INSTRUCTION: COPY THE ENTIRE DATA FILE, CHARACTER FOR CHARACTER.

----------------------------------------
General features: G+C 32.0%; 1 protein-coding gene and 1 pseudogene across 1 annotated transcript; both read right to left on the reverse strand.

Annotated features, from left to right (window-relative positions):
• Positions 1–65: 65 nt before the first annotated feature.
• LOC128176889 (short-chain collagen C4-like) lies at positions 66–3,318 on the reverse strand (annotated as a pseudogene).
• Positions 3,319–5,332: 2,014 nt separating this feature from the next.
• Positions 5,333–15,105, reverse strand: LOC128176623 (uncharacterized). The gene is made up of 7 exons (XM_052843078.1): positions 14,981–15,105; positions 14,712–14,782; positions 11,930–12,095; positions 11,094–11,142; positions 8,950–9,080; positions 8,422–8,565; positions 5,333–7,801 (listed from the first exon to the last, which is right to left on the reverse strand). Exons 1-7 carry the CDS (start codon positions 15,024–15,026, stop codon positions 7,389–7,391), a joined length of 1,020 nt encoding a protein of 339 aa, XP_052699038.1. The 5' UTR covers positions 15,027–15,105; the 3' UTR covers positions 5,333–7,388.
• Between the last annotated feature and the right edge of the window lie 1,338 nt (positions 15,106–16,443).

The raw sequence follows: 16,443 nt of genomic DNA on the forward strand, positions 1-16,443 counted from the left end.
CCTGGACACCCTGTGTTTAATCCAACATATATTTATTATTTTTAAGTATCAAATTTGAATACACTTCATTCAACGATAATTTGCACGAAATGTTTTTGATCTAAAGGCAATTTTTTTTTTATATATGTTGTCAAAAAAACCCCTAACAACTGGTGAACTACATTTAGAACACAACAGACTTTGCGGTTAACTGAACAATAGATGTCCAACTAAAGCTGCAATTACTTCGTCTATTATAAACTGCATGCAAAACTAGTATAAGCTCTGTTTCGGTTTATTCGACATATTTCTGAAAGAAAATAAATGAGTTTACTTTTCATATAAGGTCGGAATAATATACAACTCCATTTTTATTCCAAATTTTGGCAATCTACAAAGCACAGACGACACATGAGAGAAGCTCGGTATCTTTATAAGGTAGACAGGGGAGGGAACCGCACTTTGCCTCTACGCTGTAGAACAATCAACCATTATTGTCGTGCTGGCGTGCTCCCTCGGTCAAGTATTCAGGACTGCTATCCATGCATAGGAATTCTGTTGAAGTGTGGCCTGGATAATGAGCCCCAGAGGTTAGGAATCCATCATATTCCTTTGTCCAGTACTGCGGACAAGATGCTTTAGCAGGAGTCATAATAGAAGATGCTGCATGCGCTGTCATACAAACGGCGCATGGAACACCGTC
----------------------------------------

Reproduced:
General features: G+C 32.0%; 1 protein-coding gene and 1 pseudogene across 1 annotated transcript; both read right to left on the reverse strand.

Annotated features, from left to right (window-relative positions):
• Positions 1–65: 65 nt before the first annotated feature.
• LOC128176889 (short-chain collagen C4-like) lies at positions 66–3,318 on the reverse strand (annotated as a pseudogene).
• Positions 3,319–5,332: 2,014 nt separating this feature from the next.
• Positions 5,333–15,105, reverse strand: LOC128176623 (uncharacterized). The gene is made up of 7 exons (XM_052843078.1): positions 14,981–15,105; positions 14,712–14,782; positions 11,930–12,095; positions 11,094–11,142; positions 8,950–9,080; positions 8,422–8,565; positions 5,333–7,801 (listed from the first exon to the last, which is right to left on the reverse strand). Exons 1-7 carry the CDS (start codon positions 15,024–15,026, stop codon positions 7,389–7,391), a joined length of 1,020 nt encoding a protein of 339 aa, XP_052699038.1. The 5' UTR covers positions 15,027–15,105; the 3' UTR covers positions 5,333–7,388.
• Between the last annotated feature and the right edge of the window lie 1,338 nt (positions 15,106–16,443).

The raw sequence follows: 16,443 nt of genomic DNA on the forward strand, positions 1-16,443 counted from the left end.
CCTGGACACCCTGTGTTTAATCCAACATATATTTATTATTTTTAAGTATCAAATTTGAATACACTTCATTCAACGATAATTTGCACGAAATGTTTTTGATCTAAAGGCAATTTTTTTTTTATATATGTTGTCAAAAAAACCCCTAACAACTGGTGAACTACATTTAGAACACAACAGACTTTGCGGTTAACTGAACAATAGATGTCCAACTAAAGCTGCAATTACTTCGTCTATTATAAACTGCATGCAAAACTAGTATAAGCTCTGTTTCGGTTTATTCGACATATTTCTGAAAGAAAATAAATGAGTTTACTTTTCATATAAGGTCGGAATAATATACAACTCCATTTTTATTCCAAATTTTGGCAATCTACAAAGCACAGACGACACATGAGAGAAGCTCGGTATCTTTATAAGGTAGACAGGGGAGGGAACCGCACTTTGCCTCTACGCTGTAGAACAATCAACCATTATTGTCGTGCTGGCGTGCTCCCTCGGTCAAGTATTCAGGACTGCTATCCATGCATAGGAATTCTGTTGAAGTGTGGCCTGGATAATGAGCCCCAGAGGTTAGGAATCCATCATATTCCTTTGTCCAGTACTGCGGACAAGATGCTTTAGCAGGAGTCATAATAGAAGATGCTGCATGCGCTGTCATACAAACGGCGCATGGAACACCGTC